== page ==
Artist's concept of the space plane being designed by Northrop Grumman, with help from Scaled Composites and Virgin Galactic, for DARPA's XS-1 program.
Credit: Northrop Grumman
The world is starting to get a better idea of what the U.S. military's proposed new space plane might look like.
This week, aerospace firm Northrop Grumman released artwork depicting its conception of the XS-1 space plane, which it's designing under a $3.9 million contract from the U.S. Defense Advanced Research Projects Agency (DARPA).
Northrop Grumman is one of three companies competing for the right to build the unmanned XS-1, which is short for "Experimental Spaceplane." The other two are Boeing and Masten Space Systems, both of which also won yearlong "Phase 1" initial design contracts in July.
DARPA wants the XS-1 to make spaceflight much more routine and affordable. The reusable vehicle should be able to fly 10 times in a 10-day span and launch 3,000- to 5,000-lb. (1,361 to 2,268 kilograms) payloads to orbit for less than $5 million per flight, officials have said.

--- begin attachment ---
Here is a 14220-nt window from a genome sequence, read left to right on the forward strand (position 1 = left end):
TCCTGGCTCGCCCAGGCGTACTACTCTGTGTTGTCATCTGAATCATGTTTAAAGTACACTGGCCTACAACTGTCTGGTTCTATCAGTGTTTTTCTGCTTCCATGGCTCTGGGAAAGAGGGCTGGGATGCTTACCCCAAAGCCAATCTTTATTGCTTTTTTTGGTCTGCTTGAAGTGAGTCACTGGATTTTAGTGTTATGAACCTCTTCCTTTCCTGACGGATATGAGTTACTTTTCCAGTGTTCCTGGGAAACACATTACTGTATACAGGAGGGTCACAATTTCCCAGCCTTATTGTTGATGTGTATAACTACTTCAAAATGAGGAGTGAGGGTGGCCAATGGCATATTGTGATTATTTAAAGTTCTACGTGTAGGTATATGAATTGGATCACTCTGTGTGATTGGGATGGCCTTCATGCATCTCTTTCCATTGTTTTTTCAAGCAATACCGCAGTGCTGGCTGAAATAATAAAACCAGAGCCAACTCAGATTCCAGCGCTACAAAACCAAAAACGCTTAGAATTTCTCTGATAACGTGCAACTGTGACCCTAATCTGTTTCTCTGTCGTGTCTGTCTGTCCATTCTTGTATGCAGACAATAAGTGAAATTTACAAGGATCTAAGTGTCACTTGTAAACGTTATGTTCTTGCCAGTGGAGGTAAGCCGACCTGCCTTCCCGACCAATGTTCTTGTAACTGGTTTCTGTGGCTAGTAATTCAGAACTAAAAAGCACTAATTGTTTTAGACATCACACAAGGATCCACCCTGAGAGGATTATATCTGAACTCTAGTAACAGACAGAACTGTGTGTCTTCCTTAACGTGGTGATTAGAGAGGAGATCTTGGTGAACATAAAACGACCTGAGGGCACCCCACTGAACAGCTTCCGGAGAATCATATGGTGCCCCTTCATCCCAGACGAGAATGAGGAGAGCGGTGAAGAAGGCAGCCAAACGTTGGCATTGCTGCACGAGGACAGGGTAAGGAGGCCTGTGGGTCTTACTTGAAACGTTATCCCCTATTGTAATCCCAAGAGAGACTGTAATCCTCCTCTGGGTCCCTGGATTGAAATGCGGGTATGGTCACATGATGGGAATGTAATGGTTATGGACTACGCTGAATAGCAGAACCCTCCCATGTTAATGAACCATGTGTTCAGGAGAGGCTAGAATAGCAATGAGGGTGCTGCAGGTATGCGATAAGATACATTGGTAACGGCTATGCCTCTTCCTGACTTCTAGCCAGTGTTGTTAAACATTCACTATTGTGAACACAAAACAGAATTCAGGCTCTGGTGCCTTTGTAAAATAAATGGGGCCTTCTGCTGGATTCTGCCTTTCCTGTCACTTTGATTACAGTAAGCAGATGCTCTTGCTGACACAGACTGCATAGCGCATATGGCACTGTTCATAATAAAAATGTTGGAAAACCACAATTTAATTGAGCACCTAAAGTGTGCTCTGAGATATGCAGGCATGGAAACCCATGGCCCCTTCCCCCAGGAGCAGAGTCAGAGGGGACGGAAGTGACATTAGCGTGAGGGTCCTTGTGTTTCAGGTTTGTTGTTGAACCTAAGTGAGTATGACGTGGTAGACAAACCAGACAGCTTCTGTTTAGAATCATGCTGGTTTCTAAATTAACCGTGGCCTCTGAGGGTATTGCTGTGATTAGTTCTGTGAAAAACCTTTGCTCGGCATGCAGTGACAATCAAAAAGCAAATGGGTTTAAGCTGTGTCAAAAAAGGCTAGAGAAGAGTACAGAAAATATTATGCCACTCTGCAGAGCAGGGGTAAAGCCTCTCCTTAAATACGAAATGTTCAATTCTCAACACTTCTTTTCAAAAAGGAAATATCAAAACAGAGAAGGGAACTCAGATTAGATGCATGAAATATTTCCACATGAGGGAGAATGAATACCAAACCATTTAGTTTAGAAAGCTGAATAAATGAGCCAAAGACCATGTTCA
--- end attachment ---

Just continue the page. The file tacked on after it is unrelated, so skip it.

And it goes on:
XS-1 will probably feature a reusable first stage and one or more expendable upper stages. The first stage will fly to suborbital space at hypersonic speeds, then return to Earth to be used again; the upper stages will deploy payloads to orbit.
Northrop Grumman is teaming with other aerospace companies on its design, tapping Scaled Composites to head manufacture-and-assembly work and Virgin Galactic to lead XS-1 operation.
"Our team is uniquely qualified to meet DARPA's XS-1 operational system goals, having built and transitioned many developmental systems to operational use, including our current work on the world's only commercial spaceline, Virgin Galactic's SpaceShipTwo," Doug Young, vice president for missile defense and advanced missions at Northrop Grumman Aerospace Systems, said in a statement.
"We plan to bundle proven technologies into our concept that we developed during related projects for DARPA, NASA and the U.S. Air Force Research Laboratory, giving the government maximum return on those investments," he added.
Northrop Grumman is not alone in reaching out to other firms for assistance in developing an XS-1 design. Masten is working with XCOR Aerospace, and Boeing is teaming with Jeff Bezos' secretive firm Blue Origin.
DARPA expects to hold a Phase 2 competition next year to see which company makes it to the flight-test stage of XS-1 development. (The agency only has enough money for one XS-1 contractor in the end.) Officials currently envision that the first orbital mission of XS-1 will take place in 2018.